If you’ve noticed the Overlap column in the One-To-Many Report on GEDmatch, it’s probably because you have DNA matches with varying shades of pink. GEDmatch is warning you to treat these matches with some caution.
In general, you don’t need to worry about overlap with your higher (closer) matches. The overlap value is more important when you are reviewing more distant matches. This article starts with a simple explanation, and then dives into the technical details with lots of illustrated examples.
What Does Overlap Mean On GEDmatch? A Basic Guide
If you’re not interested in the technical aspects behind Overlap numbers, this section is the 101 guide to using the Overlap information.
We have a separate tutorial on how to use the One To Many report, which goes into the rest of the display. Here, we focus on the overlap information.
GEDmatch uses a color-coded warning system to warn you when it is less confident about its matching calculations.
The sparse documentation on the One-To-Many Report says that the Overlap field is highlighted with a pink or red background.
There actually seems to be three shades of non-white. Judge for yourself: I’ve taken an enlarged screenshot of the Overlap column of four of my matches in descending order over overlap.
The deeper the shade, the stronger the warning. But what are you being warned about?
Warning: Less DNA To Work With
Different DNA testing companies may use different technologies to analyze your DNA sample. And the same company may change how it configures the technology to test your DNA.
GEDmatch accepts DNA results from many different sources. If you and your DNA relative tested with Ancestry in 2020, then GEDmatch is comparing apples with apples. Both kits were tested with the same technology and algorithms.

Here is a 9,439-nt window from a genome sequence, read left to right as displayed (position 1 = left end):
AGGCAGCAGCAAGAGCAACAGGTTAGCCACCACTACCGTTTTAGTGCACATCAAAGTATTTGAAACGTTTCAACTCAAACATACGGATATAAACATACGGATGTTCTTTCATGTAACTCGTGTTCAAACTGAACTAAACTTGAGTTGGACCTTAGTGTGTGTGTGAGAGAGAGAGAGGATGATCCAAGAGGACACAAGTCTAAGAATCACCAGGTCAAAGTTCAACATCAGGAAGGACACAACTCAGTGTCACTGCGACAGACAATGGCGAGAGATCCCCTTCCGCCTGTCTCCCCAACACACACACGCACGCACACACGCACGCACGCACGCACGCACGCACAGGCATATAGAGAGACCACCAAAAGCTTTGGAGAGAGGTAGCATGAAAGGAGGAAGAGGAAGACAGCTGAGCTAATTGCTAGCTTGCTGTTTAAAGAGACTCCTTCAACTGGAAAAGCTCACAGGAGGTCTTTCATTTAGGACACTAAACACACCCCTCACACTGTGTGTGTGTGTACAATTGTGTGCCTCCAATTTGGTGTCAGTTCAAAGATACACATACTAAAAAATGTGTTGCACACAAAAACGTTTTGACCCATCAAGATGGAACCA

But if your DNA match tested with 23andMe in 2020, then the underlying technology is quite different. 23andMe isn’t just using different hardware to Ancestry. They are dividing and testing the DNA samples in different places along the chromosomes. This is the key to understanding what overlap means on GEDmatch.
What Overlap Means On GEDmatch
Let’s take a hypothetical example: a chunk of chromosome divided into ten tiny pieces of DNA. Ancestry’s technology tests five positions: 1, 2, 4, 7, and 10.
23andMe also tests five positions (it could have been four or six). But 23andMe hits position 1, 4, 7, 8, and 10.
Only four of the pieces overlap instead of five. For GEDmatch, that gives you a value of 4 in the Overlap column.
So, let’s look again at real values from my one-to-many report. The top match had 265,862 tiny pieces of DNA that were tested in both kits. This has nothing to do with whether the DNA was identical across the kits. That measure is in different columns in the report. The overlap is the number of DNA markers (tiny pieces) in one kit that were also tested in the second kit.